the discovery of streptomycin as a medicine.
Although the various parts of the hygienic programmes for schoolchildren devel-
oped in the early years of the century have their origin in the same anti-tuberculosis
campaign, their histories have largely been studied separately. Open-air schools in
Europe have received academic interest mainly as part of the international progressive
educational reform movement,7 a liaison that has also been questioned, particularly

2Ibid., 185.
3G. Scheltema, ‘Kindertuberculose’, Nederlandsch Maandschrift voor Verloskunde en
Vrouwenziekten en voor Kindergeneeskunde 1 (1912): 66–73, 161–72, 257–66, 444–51,
514–23; 71.
4C. Connolly, ‘Pale, poor and “pretubercular” children: a history of pediatric antituberculosis
efforts in France, Germany and the United States, 1899–1929’, Nursing Inquiry 11 (2004):
5T. Ryymin, ‘“Tuberculosis-threatened children”: the rise and fall of a medical concept in
Norway, c.1900–1960’, Medical History 52 (2008): 347–64.
6N. Bakker, ‘Sunshine as medicine: health colonies and the medicalization of childhood in the
Netherlands c. 1900–1960’, History of Education 36 (2007): 659–79.
7L’école de plein air. Une expérience pédagogique et architecturale dans l’Europe du XX e
siecle. Open-Air Schools. An Educational and Architectural Venture in Twentieth Century
Europe, ed. A.–M. Châtelet, D. Lerch and J.-N. Luc (s.l.: Éditions Recherches, 2003). In this
volume some contributions approach open-air schools as part of the educational reform
movement; others focus on architectural innovation.
History of Education 345

from the demythologising perspective of educationalisation or the institutionalisation

and disciplining of childhood as an aspect of modernisation.8 Recently, historiography
has also considered these schools from the perspective of hygienic architectural
designs of childhood and the organisation of educational space and material culture.9
Either way, their origin in the anti-tuberculosis campaign is taken for granted or
simply ignored.
The establishment and development of school medical services and voluntary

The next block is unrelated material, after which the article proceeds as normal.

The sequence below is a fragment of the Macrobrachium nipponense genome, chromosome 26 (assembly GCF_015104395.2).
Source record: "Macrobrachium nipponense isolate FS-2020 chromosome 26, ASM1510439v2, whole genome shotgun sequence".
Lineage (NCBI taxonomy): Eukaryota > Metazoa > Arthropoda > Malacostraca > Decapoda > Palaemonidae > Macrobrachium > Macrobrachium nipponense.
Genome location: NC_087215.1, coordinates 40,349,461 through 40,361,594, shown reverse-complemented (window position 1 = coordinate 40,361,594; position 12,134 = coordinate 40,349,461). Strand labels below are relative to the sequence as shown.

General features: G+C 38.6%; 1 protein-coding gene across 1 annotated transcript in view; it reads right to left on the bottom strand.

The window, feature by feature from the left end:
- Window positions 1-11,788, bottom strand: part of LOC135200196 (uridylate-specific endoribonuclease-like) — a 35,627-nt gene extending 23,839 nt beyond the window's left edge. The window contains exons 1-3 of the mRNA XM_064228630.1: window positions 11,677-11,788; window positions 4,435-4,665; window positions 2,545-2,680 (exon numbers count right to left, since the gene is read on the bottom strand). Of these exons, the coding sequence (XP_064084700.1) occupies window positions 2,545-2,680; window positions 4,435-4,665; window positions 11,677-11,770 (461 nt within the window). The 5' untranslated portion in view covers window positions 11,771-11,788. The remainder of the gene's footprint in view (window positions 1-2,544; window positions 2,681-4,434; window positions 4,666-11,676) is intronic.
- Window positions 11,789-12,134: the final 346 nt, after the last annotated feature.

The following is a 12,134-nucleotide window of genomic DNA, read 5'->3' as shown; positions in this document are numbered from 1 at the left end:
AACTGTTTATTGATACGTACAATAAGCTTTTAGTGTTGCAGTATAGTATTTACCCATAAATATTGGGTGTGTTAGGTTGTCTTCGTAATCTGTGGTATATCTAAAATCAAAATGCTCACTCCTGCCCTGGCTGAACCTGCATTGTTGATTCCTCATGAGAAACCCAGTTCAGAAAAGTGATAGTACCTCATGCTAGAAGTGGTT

outdoor programmes like health camps have been studied from the perspectives of
turn-of-the-century concern regarding national efficiency,10 medicalisation,11 and the
creation of a disciplinary ‘somatic culture’ in which children were gradually included
to become part of the welfare state. In the epoch-making volume In the Name of the
Child: Health and Welfare 1880–1940 prevention was unmasked as the most intru-
sive and far-reaching disciplinary strategy, making children the objects of medical
surveillance, classification and treatment.12 In her contribution Linda Bryder has crit-
icised not only the child-welfare motives of the British open air school movement but
its scientific underpinning as well. Categorising ‘that amorphous mass of sickly
undernourished children’ as ‘pre-tuberculous’ turned out to be very useful. Even
without drawing a line of demarcation between children with incipient tuberculosis
and the delicate and anaemic ones, in Britain all of them qualified for open-air
schools, residential or otherwise. In terms of their benefits the school medical officers
involved in the selection and supervision of pupils valued the health-promoting
capacity of these schools as much as their potential to prevent deviancy. Moreover, as
Bryder argues, by promoting open-air provisions the School Medical Service and
local education authorities could be seen to be doing something ‘positive’ and thus
deflect attention away from inadequacies in other areas: ‘Fresh air was cheaper than
In this article I latch on to this critical approach and widen the perspective by
taking into consideration not just one provision but the whole range of instruments
chosen to fight childhood tuberculosis in one country, the Netherlands. Recent
essays make it possible to do so from a comparative approach. Cynthia Connolly
has studied the histories of early twentieth-century paediatric anti-tuberculosis

8M. Depaepe, F. Simon and G. Thyssen, ‘Vernieuwing in de franjes. Openluchtscholen en de

traditie van de pedagogisering’, in Paradoxen van pedagogisering, ed. M. Depaepe, F. Simon
and A. Van Gorp (Leuven/Voorburg: Acco, 2005), 425–39. M. Depaepe and F. Simon,
‘Freiluftschulen: eine historisch–pädagogische Randerscheinung als Reflex social-historischer
Modernisierungsprozesse?’, Zeitschrift für Pädagogik 49 (2003): 718–33. G. Thyssen,
‘Visualizing discipline of the body in a German open-air school (1923–1939). Retrospection
and introspection’, History of Education 36 (2007): 247–64.
9A.-M. Châtelet, ‘A breath of fresh air: Open-air schools in Europe’, in Designing Modern
Childhoods. History, space, and the material culture of children, ed. M. Gutman and N. De
Coninck-Smith (New Brunswick, NJ: Rutgers University Press, 2008), 107–27.
10B. Harris, The Health of the Schoolchild: A History of the School Medical Service in
England and Wales (Buckingham: Open University Press, 1995). M. Tennant, ‘Children’s
health camps in New Zealand: the making of a movement, 1919–1940’, Social History of
Medicine 9 (1996): 69–87.
11F. De Beer, Witte jassen in de school. De schoolarts in Nederland ca. 1895–1965 (Assen:
Van Gorcum, 2008). Bakker, ‘Sunshine as medicine’.
12In The Name of the Child: Health and Welfare 1880–1940, ed. Roger Cooter (London: